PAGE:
As a technical expert on the Klamath Dam Decommissioning Project, in cooperation with other technical experts from other state and federal agencies, I help minimize effects to aquatic species inhabiting the Klamath River during the decommissioning phase of the project. Additionally, I participate in post-dam removal planning projects, including creating plans on how to implement the Iron Gate Hatchery post dam removal and coordinate with Oregon scientists on the reintroduction of salmon above Iron Gate Dam, with a goal of ensuring the recovery of salmonids and aquatic species above the project area.
What is the most rewarding project that you have worked on for CDFW?
Although the project is not yet complete, the Klamath Dam Decommissioning Project has the potential to be the most rewarding project I have worked on. It stands to be the largest river restoration project to ever be completed in North America, and given that status, as one can imagine, the project has a lot of moving parts. The potential benefits to salmonids in the Klamath and the improvements to the health of the river itself could be enormous. The long-term predicted improvements to water quality, habitat availability, natural flow dynamics and restoration of natural processes to the Klamath River will improve conditions, for not only anadromous salmon and steelhead but also the rest of the plant and animal community that depend on the river for part or all of their life history.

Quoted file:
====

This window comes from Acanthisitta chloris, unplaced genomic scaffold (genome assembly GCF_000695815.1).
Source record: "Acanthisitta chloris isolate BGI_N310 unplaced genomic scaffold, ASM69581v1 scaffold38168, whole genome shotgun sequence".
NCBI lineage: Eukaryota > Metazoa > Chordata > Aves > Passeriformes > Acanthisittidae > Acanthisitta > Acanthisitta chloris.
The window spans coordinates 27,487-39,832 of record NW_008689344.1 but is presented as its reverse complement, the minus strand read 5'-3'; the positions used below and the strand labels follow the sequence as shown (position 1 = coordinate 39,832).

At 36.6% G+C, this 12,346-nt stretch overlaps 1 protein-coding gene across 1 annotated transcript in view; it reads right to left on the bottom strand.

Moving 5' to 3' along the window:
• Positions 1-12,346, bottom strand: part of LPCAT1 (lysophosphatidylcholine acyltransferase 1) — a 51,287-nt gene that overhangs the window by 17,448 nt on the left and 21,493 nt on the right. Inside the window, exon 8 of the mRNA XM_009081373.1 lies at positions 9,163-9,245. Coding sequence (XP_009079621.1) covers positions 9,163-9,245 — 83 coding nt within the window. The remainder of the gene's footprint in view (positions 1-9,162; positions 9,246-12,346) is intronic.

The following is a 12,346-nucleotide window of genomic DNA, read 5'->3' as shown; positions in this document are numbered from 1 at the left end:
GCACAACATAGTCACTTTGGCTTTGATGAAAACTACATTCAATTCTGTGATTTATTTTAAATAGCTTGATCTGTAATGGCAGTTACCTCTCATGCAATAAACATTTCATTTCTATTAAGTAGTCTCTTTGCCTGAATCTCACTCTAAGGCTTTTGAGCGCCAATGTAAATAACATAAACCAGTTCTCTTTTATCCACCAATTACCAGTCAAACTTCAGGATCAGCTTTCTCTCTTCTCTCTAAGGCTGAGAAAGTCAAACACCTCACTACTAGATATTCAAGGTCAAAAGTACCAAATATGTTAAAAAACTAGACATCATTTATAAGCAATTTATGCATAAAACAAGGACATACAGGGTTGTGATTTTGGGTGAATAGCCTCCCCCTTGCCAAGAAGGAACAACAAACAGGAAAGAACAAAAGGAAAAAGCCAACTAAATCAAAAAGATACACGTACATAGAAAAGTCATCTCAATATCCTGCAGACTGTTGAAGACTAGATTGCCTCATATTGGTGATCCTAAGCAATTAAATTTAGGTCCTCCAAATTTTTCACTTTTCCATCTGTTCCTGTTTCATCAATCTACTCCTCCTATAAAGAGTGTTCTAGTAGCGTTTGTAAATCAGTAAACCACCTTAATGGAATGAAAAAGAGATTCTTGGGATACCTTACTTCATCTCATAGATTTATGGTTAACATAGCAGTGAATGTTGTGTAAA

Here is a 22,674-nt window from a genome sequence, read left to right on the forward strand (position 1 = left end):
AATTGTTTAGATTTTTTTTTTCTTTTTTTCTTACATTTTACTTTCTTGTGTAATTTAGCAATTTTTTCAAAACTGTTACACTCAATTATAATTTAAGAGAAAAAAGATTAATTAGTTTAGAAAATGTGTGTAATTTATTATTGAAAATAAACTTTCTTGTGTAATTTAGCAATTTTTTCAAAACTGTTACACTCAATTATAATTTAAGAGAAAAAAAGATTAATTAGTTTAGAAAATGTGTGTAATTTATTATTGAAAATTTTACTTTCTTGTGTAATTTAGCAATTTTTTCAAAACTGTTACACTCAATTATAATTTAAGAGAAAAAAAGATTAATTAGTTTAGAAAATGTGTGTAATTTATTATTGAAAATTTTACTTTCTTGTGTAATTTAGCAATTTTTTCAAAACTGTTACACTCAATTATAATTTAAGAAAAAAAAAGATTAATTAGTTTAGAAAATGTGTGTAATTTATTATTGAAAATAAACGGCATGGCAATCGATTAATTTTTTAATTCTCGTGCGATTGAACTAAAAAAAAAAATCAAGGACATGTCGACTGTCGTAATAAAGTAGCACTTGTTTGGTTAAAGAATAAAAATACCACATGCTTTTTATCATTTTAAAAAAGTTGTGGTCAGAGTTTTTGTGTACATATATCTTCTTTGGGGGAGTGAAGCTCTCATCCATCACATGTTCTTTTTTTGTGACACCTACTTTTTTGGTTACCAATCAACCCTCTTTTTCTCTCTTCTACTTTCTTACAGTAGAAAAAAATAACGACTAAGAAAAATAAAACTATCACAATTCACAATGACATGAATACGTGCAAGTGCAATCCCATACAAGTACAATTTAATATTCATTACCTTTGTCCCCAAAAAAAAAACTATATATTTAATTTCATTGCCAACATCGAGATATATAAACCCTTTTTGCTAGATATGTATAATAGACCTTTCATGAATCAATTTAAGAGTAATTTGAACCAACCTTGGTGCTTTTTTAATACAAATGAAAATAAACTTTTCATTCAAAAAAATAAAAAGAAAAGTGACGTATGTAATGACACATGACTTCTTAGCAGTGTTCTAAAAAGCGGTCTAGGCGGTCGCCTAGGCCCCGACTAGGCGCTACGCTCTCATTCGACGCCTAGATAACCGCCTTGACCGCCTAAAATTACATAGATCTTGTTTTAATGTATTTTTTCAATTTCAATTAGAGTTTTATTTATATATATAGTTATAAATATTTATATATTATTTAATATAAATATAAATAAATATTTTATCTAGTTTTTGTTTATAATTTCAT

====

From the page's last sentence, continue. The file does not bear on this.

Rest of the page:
What is the most challenging aspect of your career as an environmental scientist?
It is extremely challenging when social and political concerns get mixed in with natural resource management. Working with coho salmon in the Klamath Basin has been very challenging due to its listed status and the fact that their abundance is extremely low.
If you had free reign and unlimited funding, what scientific project would you most like to do?
With unlimited funding, I would like to track and monitor the recovery of spring Chinook in the upper Klamath River post dam removal. They are nearly extinct and they are thought to once have been the most abundant species in the Klamath River Basin.
What aspect of working on the Klamath River is particularly challenging or rewarding?
Multiple stakeholders -- which include Native American tribes, federal and state trustee agencies, and freshwater and ocean anglers -- in the Klamath Basin make some aspects of salmon management challenging. However, when progress is made to restore the river, it is also extremely rewarding because you know that groups with very different perspectives have come together, negotiated agreement and reached consensus on difficult issues.
What is your favorite species to interact with or study?
Steelhead trout are my favorite species to work with. Steelhead are the most elusive of the Klamath salmonids and their complex life history make them a very difficult species to study. They are also my favorite fish to catch.
Any advice for people considering careers in science or natural resources?
The most obvious is for folks to stay in school and graduate from college. In addition, volunteering and interning in their field of interest early in their education is a benefit to get a taste of what the career might really be like.
CDFW photos of Morgan Knechtle working along the Shasta River.